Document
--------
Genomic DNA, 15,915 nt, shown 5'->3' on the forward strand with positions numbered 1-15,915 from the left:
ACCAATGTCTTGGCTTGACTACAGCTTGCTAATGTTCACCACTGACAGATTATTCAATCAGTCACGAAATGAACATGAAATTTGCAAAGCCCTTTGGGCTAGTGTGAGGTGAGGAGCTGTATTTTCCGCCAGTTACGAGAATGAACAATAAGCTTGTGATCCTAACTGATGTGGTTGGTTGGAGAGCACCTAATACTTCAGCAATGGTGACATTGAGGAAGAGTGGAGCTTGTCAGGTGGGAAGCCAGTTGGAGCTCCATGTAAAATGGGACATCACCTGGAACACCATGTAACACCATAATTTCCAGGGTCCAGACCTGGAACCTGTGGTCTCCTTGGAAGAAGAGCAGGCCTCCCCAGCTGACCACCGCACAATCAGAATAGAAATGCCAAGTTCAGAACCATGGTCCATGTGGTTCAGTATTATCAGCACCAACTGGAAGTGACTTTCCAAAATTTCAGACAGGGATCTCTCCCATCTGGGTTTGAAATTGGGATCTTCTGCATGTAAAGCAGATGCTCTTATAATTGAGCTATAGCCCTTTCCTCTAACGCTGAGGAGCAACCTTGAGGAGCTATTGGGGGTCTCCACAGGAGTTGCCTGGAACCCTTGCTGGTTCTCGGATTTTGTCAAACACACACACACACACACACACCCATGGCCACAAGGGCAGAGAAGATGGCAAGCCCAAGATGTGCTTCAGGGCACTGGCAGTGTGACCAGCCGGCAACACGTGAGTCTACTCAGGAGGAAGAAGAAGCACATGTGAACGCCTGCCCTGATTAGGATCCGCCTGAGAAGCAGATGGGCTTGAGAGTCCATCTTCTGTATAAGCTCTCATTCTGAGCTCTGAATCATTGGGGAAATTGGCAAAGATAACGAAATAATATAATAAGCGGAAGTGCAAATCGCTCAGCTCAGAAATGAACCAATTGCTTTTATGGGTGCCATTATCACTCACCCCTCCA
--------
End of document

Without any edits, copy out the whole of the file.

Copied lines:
Genomic DNA, 15,915 nt, shown 5'->3' on the forward strand with positions numbered 1-15,915 from the left:
ACCAATGTCTTGGCTTGACTACAGCTTGCTAATGTTCACCACTGACAGATTATTCAATCAGTCACGAAATGAACATGAAATTTGCAAAGCCCTTTGGGCTAGTGTGAGGTGAGGAGCTGTATTTTCCGCCAGTTACGAGAATGAACAATAAGCTTGTGATCCTAACTGATGTGGTTGGTTGGAGAGCACCTAATACTTCAGCAATGGTGACATTGAGGAAGAGTGGAGCTTGTCAGGTGGGAAGCCAGTTGGAGCTCCATGTAAAATGGGACATCACCTGGAACACCATGTAACACCATAATTTCCAGGGTCCAGACCTGGAACCTGTGGTCTCCTTGGAAGAAGAGCAGGCCTCCCCAGCTGACCACCGCACAATCAGAATAGAAATGCCAAGTTCAGAACCATGGTCCATGTGGTTCAGTATTATCAGCACCAACTGGAAGTGACTTTCCAAAATTTCAGACAGGGATCTCTCCCATCTGGGTTTGAAATTGGGATCTTCTGCATGTAAAGCAGATGCTCTTATAATTGAGCTATAGCCCTTTCCTCTAACGCTGAGGAGCAACCTTGAGGAGCTATTGGGGGTCTCCACAGGAGTTGCCTGGAACCCTTGCTGGTTCTCGGATTTTGTCAAACACACACACACACACACACACCCATGGCCACAAGGGCAGAGAAGATGGCAAGCCCAAGATGTGCTTCAGGGCACTGGCAGTGTGACCAGCCGGCAACACGTGAGTCTACTCAGGAGGAAGAAGAAGCACATGTGAACGCCTGCCCTGATTAGGATCCGCCTGAGAAGCAGATGGGCTTGAGAGTCCATCTTCTGTATAAGCTCTCATTCTGAGCTCTGAATCATTGGGGAAATTGGCAAAGATAACGAAATAATATAATAAGCGGAAGTGCAAATCGCTCAGCTCAGAAATGAACCAATTGCTTTTATGGGTGCCATTATCACTCACCCCTCCA